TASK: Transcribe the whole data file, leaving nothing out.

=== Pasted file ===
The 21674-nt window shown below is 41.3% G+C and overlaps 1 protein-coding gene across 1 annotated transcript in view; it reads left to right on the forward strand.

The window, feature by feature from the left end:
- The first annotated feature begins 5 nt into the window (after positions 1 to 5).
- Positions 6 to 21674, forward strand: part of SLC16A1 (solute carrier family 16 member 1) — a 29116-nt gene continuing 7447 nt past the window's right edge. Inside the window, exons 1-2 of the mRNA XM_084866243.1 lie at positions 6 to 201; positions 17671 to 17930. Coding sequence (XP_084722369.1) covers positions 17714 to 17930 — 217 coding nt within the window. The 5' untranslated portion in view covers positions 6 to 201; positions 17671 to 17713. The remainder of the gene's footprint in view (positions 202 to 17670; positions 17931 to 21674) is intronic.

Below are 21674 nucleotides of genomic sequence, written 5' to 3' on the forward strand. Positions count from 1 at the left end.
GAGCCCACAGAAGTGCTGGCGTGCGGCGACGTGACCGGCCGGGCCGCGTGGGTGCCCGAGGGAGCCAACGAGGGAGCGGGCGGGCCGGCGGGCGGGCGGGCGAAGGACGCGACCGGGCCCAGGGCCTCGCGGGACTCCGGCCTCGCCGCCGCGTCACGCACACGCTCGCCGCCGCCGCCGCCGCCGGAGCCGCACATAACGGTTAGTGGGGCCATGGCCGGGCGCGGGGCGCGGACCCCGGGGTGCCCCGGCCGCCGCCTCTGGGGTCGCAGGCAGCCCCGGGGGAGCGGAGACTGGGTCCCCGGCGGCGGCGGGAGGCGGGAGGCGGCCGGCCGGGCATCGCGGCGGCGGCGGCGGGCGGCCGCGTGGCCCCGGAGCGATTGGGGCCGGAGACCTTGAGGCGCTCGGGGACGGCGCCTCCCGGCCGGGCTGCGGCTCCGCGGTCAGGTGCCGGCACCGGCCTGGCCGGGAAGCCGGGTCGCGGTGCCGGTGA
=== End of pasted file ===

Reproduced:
The 21674-nt window shown below is 41.3% G+C and overlaps 1 protein-coding gene across 1 annotated transcript in view; it reads left to right on the forward strand.

The window, feature by feature from the left end:
- The first annotated feature begins 5 nt into the window (after positions 1 to 5).
- Positions 6 to 21674, forward strand: part of SLC16A1 (solute carrier family 16 member 1) — a 29116-nt gene continuing 7447 nt past the window's right edge. Inside the window, exons 1-2 of the mRNA XM_084866243.1 lie at positions 6 to 201; positions 17671 to 17930. Coding sequence (XP_084722369.1) covers positions 17714 to 17930 — 217 coding nt within the window. The 5' untranslated portion in view covers positions 6 to 201; positions 17671 to 17713. The remainder of the gene's footprint in view (positions 202 to 17670; positions 17931 to 21674) is intronic.

Below are 21674 nucleotides of genomic sequence, written 5' to 3' on the forward strand. Positions count from 1 at the left end.
GAGCCCACAGAAGTGCTGGCGTGCGGCGACGTGACCGGCCGGGCCGCGTGGGTGCCCGAGGGAGCCAACGAGGGAGCGGGCGGGCCGGCGGGCGGGCGGGCGAAGGACGCGACCGGGCCCAGGGCCTCGCGGGACTCCGGCCTCGCCGCCGCGTCACGCACACGCTCGCCGCCGCCGCCGCCGCCGGAGCCGCACATAACGGTTAGTGGGGCCATGGCCGGGCGCGGGGCGCGGACCCCGGGGTGCCCCGGCCGCCGCCTCTGGGGTCGCAGGCAGCCCCGGGGGAGCGGAGACTGGGTCCCCGGCGGCGGCGGGAGGCGGGAGGCGGCCGGCCGGGCATCGCGGCGGCGGCGGCGGGCGGCCGCGTGGCCCCGGAGCGATTGGGGCCGGAGACCTTGAGGCGCTCGGGGACGGCGCCTCCCGGCCGGGCTGCGGCTCCGCGGTCAGGTGCCGGCACCGGCCTGGCCGGGAAGCCGGGTCGCGGTGCCGGTGA